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Origins of Learning Theories

By ndiritu May 20, 2011 813 Words
ORIGINS OF LEARNING THEORIES AND THE IMPACT OF EDUCATIONAL PHILOSOPHIES ON THEIR DEVELOPMENT

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The education thought and practice is an intricate web of psychology and philosophy that guides learning theories. The root of learning theories is in epistemology branch of philosophy. In this paper, the focus is on the origins of these theories, and how the various philosophical schools of thought have informed their development. The Instruction Education Australia website defines “..Instructional Design as the process of using our knowledge of "How People Learn" to develop instructional strategies that meet the needs of the learners and the desired learning outcomes...” Humanistic theory of learning is associated with Carl Rogers. The major concept emphasized is that every person is unique and thus has unique attributes. It promotes the idea that each learner has an independent desire to learn. It’s supported by the works of Abraham Maslow and his hierarchy of needs theory. It focuses on an ideal situation where the teacher only to facilitate learning and give up the leading role. It is heavily influenced by individualism philosophy of George miller that exalts individuality and singular identity development. In comparison with other theories, this theory doesn’t tell whether all learners will be willing to learn the common content at the same time or how to address this in the event homogeneity does not arise. Classical conditioning works by the Russian Pavlov and the operant conditioning theory by skinner and forms the simplest clear conceptualization to understanding behaviorism. Behaviorism is founded in empiricism philosophy by Aristotle. The pillar of this theory is that learning and behavior comes from experience. Cognitive load theory explains that the ways content is organized determine the effectiveness of learning. This theory design the way of organising content so that the active and working memory is not overwhelmed. This can be achieved through the use of illustrations and learning aids. I t also requires the use of stationery to ease the content if the working memory (Morrison, G,R & Ross, M,S.- 2009) This in empiricism philosophy is argued that repeated experience results to associations i.e. if lightning is followed by thunder always, then he two are learned to be the same in the mind. Thus hoe you organize content determines the perception of relations by learners. Empiricism philosophy is about learning through data. A.S Neill, in his contemporary democratic education philosophy, asserted that the reward and punishment system can be negotiated. This meant that conditioning in learners can be mutually and agreed upon and without being imposed. Behaviorists suggest that all is required for effective learning is motivation.-both positive and negative so that over time, the effect relation of behavior and rewards in learning are predictable. Comparing with humanistic theory that says all learners are intrinsically motivated without need for external motivating factors, Behaviorism calls for the involvement of the teacher as the determining person on the learning that will be achieved and setting the condition system. Behaviorism like in humanistic theory generalizes that learners will be the same yet the experiments that inform this behaviorism was done in animals and borrowed to apply to self conscious and advanced human beings. Pragmatism ideas in the Education progressivism works of John Dewey advances that strict control and generalized grouping of learners should be avoided as suggested in behaviorism. This idea is close to humanistic theory that says all should be given opportunities in accordance with individual needs. Jean Piaget substituted needs for ability. Needs are more associated with the works of Maslow. Greek thinker and early educator Plato ideas about learning compare with the cognitive school theory. Cognitive theory differs with the rest of theories for it focuses on the measurable potential of the learner to grasp the content (Atherton, 2011). It’s a theory that calls for designing of instruction process to be inclusive and differentiated in accordance with ability. It’s close to the thought by Plato on education only that Plato’s focus was on segregated class in society and thus designing education along the teachable (rulers) and un teachable (subjects). This differentiation idea is borrowed by cognitive school of thought only that the basis for segregation is modified from the social class to amplitude and Intelligence.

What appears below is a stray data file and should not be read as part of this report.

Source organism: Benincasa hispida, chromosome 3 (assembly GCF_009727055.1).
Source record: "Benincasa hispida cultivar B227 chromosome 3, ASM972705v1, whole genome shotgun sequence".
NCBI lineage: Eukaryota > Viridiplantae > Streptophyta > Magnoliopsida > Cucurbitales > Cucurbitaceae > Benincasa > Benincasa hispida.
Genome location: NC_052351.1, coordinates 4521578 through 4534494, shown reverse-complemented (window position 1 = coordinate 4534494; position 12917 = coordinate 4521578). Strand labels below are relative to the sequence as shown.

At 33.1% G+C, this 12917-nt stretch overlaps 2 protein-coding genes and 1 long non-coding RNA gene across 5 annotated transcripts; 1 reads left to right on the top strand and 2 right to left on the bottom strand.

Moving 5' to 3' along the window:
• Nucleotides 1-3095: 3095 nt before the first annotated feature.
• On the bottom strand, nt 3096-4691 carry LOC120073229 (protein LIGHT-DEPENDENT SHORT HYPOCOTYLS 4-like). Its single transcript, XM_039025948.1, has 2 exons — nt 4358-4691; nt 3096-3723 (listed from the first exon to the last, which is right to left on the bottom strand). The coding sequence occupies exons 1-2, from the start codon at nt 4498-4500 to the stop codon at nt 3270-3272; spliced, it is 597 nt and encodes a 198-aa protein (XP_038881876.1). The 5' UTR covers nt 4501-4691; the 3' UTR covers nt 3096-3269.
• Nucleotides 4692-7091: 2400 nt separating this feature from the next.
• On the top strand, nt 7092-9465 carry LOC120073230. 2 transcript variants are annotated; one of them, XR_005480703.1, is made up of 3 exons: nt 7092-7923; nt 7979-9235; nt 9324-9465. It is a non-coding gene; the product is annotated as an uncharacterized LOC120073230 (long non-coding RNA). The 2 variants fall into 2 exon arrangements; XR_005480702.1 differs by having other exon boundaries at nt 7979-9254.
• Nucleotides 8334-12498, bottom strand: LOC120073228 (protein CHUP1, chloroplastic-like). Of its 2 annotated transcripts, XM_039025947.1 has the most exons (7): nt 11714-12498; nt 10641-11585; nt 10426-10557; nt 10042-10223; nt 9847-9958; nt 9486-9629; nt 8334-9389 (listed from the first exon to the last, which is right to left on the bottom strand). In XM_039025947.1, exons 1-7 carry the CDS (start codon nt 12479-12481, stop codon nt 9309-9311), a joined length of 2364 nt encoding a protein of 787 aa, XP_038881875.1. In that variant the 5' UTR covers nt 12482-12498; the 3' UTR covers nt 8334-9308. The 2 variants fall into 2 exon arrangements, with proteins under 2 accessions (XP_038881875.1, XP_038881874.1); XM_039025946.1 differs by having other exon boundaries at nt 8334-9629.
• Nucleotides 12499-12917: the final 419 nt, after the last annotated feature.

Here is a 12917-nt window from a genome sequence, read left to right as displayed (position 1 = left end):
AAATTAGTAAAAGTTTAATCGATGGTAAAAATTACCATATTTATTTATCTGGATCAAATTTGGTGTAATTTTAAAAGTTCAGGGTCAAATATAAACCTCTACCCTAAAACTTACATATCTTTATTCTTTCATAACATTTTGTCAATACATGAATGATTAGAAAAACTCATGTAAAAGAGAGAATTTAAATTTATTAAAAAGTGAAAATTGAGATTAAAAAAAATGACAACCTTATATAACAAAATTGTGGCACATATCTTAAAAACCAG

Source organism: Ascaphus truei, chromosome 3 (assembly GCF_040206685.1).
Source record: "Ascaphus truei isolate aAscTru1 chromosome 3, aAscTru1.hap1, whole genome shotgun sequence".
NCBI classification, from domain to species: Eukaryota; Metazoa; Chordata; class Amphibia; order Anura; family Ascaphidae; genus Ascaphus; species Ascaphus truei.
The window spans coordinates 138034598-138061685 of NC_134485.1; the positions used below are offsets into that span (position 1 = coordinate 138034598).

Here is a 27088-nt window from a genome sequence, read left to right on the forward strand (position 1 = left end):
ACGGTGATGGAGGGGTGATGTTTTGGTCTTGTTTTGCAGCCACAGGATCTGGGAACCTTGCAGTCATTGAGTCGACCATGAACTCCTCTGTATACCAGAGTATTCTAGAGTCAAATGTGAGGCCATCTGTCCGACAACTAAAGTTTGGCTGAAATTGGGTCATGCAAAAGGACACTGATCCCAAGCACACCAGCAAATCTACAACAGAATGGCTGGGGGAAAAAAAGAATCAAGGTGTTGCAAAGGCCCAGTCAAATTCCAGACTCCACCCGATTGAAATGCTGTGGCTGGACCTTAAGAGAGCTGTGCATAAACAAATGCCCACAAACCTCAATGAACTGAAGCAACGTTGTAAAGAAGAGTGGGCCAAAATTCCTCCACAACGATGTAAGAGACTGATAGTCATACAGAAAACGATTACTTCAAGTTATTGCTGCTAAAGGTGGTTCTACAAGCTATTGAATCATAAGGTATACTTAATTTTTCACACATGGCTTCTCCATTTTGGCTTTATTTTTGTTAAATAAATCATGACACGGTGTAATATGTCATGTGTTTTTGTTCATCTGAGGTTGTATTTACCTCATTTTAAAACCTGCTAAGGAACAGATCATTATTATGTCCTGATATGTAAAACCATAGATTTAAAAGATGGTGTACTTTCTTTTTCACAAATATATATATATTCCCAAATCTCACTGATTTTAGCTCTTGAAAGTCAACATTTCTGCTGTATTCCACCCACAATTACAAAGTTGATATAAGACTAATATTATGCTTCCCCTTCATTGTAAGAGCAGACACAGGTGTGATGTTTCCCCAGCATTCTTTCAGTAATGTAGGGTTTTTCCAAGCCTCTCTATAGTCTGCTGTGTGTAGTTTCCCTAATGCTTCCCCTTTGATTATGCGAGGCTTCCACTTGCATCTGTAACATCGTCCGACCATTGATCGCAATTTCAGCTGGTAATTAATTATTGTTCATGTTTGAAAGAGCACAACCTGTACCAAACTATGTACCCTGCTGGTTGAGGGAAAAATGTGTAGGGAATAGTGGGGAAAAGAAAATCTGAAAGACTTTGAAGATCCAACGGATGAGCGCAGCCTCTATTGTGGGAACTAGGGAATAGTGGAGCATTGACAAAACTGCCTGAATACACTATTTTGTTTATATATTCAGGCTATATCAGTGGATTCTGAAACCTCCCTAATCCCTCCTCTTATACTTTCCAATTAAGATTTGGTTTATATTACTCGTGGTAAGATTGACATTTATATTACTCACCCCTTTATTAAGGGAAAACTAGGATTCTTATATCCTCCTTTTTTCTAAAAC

References
Atherton J S (2011) Learning and Teaching; Cognitive theories of learning [On-line: UK] retrieved 13 May 2011 from http://www.learningandteaching.info/learning/cognitive.htm Atherton J S (2011) Learning and Teaching; Humanistic approaches to learning [On-line: UK] retrieved 12 May 2011 from http://www.learningandteaching.info/learning/humanist.htm Leonard, D, C, (2002). Learning theories, A to Z. Westport: Greenwood, The Instruction Education Australia. Retrieved 18th may, 2011, http://instructionaldesign.com.au/

Morrison Gary R. et al ( 2009). Designing Effective Instruction, 6th Ed, New York: John Wiley and Sons.

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